Kim Scott, author of “Radical Candor: Be a Kick-Ass Boss Without Losing Your Humanity”, doubles down on this. We should be able to tell our manager what we want to be working on but aren’t. We should be able to discuss what we are working on but don’t want to. These are perfectly valid things to feel, as long as we can support them with clear arguments based around our skills, our aspirations and our motivations. For a manager, it shouldn’t be an ordeal to hear how our employees feel. We may not be able to give them the exact result they’re looking for on this occasion, but we know more about what motivates them and excites them. Next time an opportunity comes up, we’ll remember this conversation and so will they. There’s no arcane secret to employee engagement. If you listen to what your people tell you and show them you’ve listened, their engagement will improve: that’s a great place to start from.
Frequency and familiarity breed collaboration
And here’s the best part: the more you do this, the easier it will become. Because yes, these meetings do need to deal with the day-to-day tasks, but when you’re working on an open and honest footing, that stuff can be included as part of a broader agenda. What’s happening? How’s X project? Do you need a little more support or resources? Are we on time and budget? If you’re clear on what’s expected of you, that smooths the everyday tasks and gives you the chance to talk about more complex or more personal items. Perhaps there’s a need to focus on wellbeing or motivation. Perhaps the employee could use a more flexible working arrangement to help them address some priorities outside the workplace. These aren’t fripperies or “bonuses” for getting the job done.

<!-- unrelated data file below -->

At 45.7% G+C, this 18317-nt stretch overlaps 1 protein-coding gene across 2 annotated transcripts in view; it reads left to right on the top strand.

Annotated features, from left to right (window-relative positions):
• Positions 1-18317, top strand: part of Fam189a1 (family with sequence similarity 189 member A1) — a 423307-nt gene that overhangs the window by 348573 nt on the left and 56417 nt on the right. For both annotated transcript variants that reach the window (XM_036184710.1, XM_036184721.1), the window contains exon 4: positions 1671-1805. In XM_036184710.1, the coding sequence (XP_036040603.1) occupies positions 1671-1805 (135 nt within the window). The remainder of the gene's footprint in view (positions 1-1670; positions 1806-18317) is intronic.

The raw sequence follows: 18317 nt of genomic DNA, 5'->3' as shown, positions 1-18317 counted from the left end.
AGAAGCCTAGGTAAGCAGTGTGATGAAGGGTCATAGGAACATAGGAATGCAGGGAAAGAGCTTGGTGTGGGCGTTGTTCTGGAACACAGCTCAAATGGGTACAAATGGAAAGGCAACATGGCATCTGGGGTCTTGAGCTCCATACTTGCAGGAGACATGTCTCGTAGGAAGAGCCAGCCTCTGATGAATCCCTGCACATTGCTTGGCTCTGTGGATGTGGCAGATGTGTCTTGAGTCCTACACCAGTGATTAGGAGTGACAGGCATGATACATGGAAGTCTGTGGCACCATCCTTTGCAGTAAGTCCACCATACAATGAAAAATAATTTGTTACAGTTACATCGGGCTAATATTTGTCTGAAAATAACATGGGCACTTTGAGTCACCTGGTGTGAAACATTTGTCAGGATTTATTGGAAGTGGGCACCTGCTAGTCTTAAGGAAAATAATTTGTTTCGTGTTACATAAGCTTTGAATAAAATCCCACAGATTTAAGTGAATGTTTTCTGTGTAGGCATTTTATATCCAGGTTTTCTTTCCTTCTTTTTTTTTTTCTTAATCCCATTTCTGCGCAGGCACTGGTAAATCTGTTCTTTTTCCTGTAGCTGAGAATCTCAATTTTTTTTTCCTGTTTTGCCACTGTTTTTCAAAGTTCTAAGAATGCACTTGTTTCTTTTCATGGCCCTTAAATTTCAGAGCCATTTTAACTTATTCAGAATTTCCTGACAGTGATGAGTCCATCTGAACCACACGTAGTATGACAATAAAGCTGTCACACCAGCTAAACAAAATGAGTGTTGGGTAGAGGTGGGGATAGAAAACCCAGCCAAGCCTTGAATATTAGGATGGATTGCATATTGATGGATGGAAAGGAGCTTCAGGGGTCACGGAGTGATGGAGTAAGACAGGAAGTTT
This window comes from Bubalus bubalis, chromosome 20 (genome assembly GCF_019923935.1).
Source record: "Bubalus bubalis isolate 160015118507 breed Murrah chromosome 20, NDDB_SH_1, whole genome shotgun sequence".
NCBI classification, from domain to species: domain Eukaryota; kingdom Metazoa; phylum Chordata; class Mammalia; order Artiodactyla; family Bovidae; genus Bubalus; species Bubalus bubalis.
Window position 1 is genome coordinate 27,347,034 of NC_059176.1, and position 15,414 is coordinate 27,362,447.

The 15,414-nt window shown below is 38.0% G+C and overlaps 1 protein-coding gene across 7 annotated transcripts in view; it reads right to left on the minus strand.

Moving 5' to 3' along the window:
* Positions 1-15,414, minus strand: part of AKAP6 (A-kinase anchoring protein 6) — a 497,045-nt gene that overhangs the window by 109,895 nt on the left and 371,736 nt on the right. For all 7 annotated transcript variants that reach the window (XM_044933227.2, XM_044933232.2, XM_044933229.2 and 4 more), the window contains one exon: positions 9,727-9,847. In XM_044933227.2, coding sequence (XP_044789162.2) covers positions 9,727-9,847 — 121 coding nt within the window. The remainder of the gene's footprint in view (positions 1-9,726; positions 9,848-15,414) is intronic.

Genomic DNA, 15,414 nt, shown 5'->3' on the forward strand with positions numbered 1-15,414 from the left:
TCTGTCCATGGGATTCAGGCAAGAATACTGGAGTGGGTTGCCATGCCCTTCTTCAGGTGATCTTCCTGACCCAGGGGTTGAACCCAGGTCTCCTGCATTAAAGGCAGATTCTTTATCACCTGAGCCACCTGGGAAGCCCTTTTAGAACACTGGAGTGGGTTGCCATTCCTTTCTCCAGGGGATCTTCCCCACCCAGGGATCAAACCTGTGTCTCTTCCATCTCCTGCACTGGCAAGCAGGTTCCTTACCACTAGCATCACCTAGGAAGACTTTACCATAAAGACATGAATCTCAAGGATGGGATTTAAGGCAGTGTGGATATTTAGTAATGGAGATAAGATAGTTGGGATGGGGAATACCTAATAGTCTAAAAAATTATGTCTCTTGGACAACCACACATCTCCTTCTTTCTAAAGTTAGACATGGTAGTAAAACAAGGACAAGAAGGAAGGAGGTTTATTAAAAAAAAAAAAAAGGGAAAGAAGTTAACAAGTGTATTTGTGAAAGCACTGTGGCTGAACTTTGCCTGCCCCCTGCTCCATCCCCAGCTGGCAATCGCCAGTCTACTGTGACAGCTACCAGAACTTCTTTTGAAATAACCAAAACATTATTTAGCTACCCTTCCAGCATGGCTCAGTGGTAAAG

Performance is a holistic process
We don’t work in a bubble, checking our other life at the door or when we open our laptop. Looking at the whole person; giving them the environment in which they can thrive: this is the sort of thinking which tells an employee that they are important to the business. Their health, their state of mind, is an asset. They matter.
Finally, and crucially, having these conversations frequently and regularly gives you the chance to pivot. This comes back to something we said right at the start of this piece. Remember that annual appraisal and the annual list of objectives? Does business really work like that? Can you guarantee that your company’s priorities will remain unchanged for the year? Or will the market, or technology, or something else, cause us to rethink our goals? Regular conversations mean regularly revisiting what we’ve agreed. Is it still fit for purpose? Do we need to change an emphasis, a timing? Do we need to rethink the whole thing? The beauty of a great conversation - forming part of a pattern of regular, candid discussion between two people who trust and respect each other - is that these unexpected changes can be dealt with in exactly the same way as the day-to-day: with openness, with good sense and without drama. This is the sort of conversation we’d love to have with everyone we know in our lives: partners, parents, friends. If we can do it at work, as a matter of course, everyone wins… and keeps winning.
To learn more about how the OpenBlend performance management platform helps managers have great conversations contact our team to book a demo or download our guide to understand more about people-centric performance management.